TTSAO offers a reality check on virtual training

Abdul Latheef
TTSAO 2020
Lesley de Repentigny, Vickie Devos and Steve Newton listen to moderator John G. Smith.

MISSISSAUGA, Ont. — It’s been nearly two decades since Canadian fleets started using simulators to train truck drivers.

They have evolved over the years and become an integral part of driver training across the country, but industry leaders say simulation-based tools can merely augment traditional training, not replace it.

While they agree simulators are hugely beneficial, just like in the aviation industry, they also acknowledge that “yard time” remains crucial in driver training.

IMVR“Nothing is going to replace the real thing,” said Vickie Devos, CEO and president of iMVR Canada, which provides training through virtual reality (VR) tools.

Devos was speaking at a panel discussion — Technology from a Schools Perspective — at the fifth annual TTSAO conference in Mississauga last week.

Lesley de Repentigny, president and CEO of DriveWise, said simulators are just training tools, and not training solutions.

“I think it’s ridiculous, when people start talking about replacing live facilitation on something that is so soft-skills oriented with online technology and simulators,” she said.

ChallengerSteve Newton, director of safety at Challenger Motor Freight, agreed.

“I don’t personally believe that simulation will ever take over from training. I think it will eventually speed up training, and possibly create a lower cost to the truck time,” Newton said.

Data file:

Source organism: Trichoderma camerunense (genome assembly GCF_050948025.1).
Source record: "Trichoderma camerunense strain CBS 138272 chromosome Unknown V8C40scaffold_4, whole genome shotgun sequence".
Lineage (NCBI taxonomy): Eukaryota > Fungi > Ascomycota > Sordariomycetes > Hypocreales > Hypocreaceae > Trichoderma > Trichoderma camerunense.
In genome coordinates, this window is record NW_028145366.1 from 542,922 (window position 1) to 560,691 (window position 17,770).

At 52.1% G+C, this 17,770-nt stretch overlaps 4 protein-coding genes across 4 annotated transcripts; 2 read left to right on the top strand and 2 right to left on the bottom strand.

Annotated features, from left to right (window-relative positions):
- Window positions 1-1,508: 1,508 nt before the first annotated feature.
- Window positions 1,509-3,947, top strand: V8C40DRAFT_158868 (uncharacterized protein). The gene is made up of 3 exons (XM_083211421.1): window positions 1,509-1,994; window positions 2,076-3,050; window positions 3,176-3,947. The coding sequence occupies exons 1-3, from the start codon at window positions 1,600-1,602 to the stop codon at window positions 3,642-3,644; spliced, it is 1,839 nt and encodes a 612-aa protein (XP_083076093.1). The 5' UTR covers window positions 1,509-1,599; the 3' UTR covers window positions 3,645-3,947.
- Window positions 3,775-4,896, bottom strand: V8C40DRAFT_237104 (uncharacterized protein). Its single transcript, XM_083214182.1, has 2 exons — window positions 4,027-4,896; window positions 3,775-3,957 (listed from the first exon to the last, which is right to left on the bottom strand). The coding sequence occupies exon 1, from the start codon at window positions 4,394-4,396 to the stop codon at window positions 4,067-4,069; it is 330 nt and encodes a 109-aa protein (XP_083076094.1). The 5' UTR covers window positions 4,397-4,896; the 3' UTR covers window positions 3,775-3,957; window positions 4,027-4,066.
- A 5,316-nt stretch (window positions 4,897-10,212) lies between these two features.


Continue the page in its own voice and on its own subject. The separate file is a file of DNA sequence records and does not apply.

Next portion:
Challenger, which last year opened its own driver training academy, has just acquired a multi-screen L3 simulator, he said. The company is now working to incorporate the system into its training programs, Newton added.

He said there are different ways of using the simulation depending on the level of experience of the person being trained.

Some drivers are skeptical about training on a simulator, but Newton reminded the audience that simulators are not going to be 100% real life.

“It is meant to be able to put you into situations that you will never be able to intentionally put yourself into while on the road, and modify behaviors… It’s a tool to learn behaviors.”

Moderator John G. Smith of Newcom Media asked the panelists whether there is really a need to augment the time-tested traditional methods of training.

The answer was “yes”, as simulators help bolster safety and cut costs.

Newton said a major benefit is trainers can replay any scenario multiple times on simulators.

“So, when it actually happens on the road, you pretty much know how they’re going to react,” said the former trucker.

DriveWiseAnother benefit is the standardization of training programs, said Repentigny, whose company has been providing advanced driver learning solutions since 2004.

“All (students) are being exposed to the exact same training experience, they’re not having a variable,” she said.

A report released last March by the U.S. consultancy MarketsandMarkets said the overall global driving simulator markets was growing at a fast pace.

It estimates that the market will be worth US$2.4 billion by 2025, up from $1.7 billion in 2019.

 

Abdul Latheef

Abdul Latheef is the associate editor of Today’s Trucking and trucknews.com. He has extensive international experience as a reporter and editor. Reach him at abdul@newcom.ca

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  • Perhaps more important questions are who ever suggested virtual training would replace hands-on training, and why would anyone listen to such lunacy in the first place?